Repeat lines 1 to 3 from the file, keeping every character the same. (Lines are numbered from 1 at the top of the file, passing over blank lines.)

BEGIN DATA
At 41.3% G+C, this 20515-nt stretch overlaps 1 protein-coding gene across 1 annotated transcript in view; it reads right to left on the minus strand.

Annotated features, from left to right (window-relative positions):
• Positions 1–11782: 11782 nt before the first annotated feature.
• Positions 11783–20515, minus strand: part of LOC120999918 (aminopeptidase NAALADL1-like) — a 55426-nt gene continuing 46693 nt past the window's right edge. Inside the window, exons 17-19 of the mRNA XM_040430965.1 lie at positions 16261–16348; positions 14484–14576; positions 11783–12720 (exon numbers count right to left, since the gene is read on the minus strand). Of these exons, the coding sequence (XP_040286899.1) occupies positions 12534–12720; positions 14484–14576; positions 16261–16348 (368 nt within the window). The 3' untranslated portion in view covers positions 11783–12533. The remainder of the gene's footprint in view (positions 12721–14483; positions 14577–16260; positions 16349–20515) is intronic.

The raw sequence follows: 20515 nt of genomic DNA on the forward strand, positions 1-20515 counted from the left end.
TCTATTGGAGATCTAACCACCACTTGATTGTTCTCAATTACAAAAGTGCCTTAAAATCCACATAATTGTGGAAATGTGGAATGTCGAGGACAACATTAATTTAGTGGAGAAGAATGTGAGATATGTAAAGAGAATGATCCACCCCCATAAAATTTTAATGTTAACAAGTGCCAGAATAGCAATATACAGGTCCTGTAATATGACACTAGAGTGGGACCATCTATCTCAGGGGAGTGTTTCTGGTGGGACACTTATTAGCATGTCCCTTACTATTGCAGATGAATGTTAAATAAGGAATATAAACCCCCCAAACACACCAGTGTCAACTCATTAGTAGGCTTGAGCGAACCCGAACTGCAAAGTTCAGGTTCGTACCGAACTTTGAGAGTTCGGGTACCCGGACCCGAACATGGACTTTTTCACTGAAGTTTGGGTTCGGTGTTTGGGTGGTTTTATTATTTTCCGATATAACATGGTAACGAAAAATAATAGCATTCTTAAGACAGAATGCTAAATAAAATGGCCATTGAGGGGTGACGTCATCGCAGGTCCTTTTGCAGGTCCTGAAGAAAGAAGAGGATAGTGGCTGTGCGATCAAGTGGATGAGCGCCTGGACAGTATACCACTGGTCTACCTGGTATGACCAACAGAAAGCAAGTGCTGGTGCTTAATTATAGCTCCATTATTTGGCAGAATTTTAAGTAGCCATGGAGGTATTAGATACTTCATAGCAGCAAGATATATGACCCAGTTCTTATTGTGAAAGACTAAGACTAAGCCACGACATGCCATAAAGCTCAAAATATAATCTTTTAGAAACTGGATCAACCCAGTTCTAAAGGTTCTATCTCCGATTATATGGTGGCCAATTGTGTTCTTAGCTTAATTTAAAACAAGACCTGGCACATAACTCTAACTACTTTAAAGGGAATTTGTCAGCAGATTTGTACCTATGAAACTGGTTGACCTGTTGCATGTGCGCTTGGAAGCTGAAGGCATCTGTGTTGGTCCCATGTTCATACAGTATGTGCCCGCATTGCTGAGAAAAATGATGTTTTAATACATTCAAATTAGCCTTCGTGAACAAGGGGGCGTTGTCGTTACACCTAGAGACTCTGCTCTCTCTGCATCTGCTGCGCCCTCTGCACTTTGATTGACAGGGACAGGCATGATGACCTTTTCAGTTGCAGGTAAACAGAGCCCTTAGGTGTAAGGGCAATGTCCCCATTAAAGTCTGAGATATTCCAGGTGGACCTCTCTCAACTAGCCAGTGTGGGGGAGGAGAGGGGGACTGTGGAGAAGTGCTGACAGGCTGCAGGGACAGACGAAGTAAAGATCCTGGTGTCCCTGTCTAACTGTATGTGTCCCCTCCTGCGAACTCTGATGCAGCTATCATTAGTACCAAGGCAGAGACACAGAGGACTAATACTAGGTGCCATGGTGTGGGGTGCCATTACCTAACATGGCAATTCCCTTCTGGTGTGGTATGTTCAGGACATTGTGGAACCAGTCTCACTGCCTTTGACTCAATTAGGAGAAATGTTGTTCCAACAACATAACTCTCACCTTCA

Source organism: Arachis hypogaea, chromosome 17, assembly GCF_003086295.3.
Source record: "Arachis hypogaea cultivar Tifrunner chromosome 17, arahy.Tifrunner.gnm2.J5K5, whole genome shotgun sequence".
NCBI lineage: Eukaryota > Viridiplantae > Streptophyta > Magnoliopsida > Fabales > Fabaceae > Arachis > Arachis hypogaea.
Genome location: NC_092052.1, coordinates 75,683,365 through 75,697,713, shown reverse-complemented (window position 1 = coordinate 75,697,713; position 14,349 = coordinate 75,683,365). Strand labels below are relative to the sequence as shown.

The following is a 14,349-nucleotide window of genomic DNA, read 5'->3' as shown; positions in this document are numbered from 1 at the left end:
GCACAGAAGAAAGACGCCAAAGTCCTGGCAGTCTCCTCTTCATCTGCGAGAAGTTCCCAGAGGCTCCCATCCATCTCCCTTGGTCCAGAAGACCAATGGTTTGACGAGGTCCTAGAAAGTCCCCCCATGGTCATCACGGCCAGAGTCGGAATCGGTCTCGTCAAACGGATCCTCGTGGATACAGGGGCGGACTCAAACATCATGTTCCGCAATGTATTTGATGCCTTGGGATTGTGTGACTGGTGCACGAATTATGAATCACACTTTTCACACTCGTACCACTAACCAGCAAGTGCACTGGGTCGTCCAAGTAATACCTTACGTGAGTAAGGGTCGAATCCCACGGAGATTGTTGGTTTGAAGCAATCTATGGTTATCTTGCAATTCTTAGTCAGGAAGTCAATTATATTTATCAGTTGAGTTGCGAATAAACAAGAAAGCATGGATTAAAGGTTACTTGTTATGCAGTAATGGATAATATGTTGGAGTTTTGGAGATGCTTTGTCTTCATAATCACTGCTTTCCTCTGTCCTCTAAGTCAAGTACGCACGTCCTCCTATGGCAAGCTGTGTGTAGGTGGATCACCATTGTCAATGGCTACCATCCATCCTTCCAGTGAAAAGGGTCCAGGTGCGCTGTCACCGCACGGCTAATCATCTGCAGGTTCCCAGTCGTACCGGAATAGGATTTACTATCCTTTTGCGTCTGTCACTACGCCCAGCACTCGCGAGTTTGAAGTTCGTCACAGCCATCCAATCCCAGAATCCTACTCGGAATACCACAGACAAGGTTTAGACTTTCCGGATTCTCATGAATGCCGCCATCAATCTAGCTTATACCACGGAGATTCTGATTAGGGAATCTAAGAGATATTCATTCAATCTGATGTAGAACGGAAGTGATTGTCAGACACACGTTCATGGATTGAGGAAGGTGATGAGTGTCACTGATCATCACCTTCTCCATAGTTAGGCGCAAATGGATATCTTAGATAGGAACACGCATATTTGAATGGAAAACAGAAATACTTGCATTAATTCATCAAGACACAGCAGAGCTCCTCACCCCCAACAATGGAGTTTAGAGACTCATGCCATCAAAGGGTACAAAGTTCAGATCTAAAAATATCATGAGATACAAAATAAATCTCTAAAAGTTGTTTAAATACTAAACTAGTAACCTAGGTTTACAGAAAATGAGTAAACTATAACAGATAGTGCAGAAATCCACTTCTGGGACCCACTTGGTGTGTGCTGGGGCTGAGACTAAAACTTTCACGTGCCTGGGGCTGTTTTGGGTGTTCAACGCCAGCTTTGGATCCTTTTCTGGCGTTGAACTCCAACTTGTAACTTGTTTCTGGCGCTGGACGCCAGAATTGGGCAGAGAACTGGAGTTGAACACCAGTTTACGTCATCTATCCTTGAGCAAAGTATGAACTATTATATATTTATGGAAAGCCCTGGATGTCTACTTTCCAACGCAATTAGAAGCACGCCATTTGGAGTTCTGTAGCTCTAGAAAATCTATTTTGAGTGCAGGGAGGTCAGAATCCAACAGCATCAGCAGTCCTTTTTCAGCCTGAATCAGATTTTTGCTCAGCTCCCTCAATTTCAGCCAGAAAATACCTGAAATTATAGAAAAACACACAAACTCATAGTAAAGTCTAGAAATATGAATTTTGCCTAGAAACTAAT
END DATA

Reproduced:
At 41.3% G+C, this 20515-nt stretch overlaps 1 protein-coding gene across 1 annotated transcript in view; it reads right to left on the minus strand.

Annotated features, from left to right (window-relative positions):
• Positions 1–11782: 11782 nt before the first annotated feature.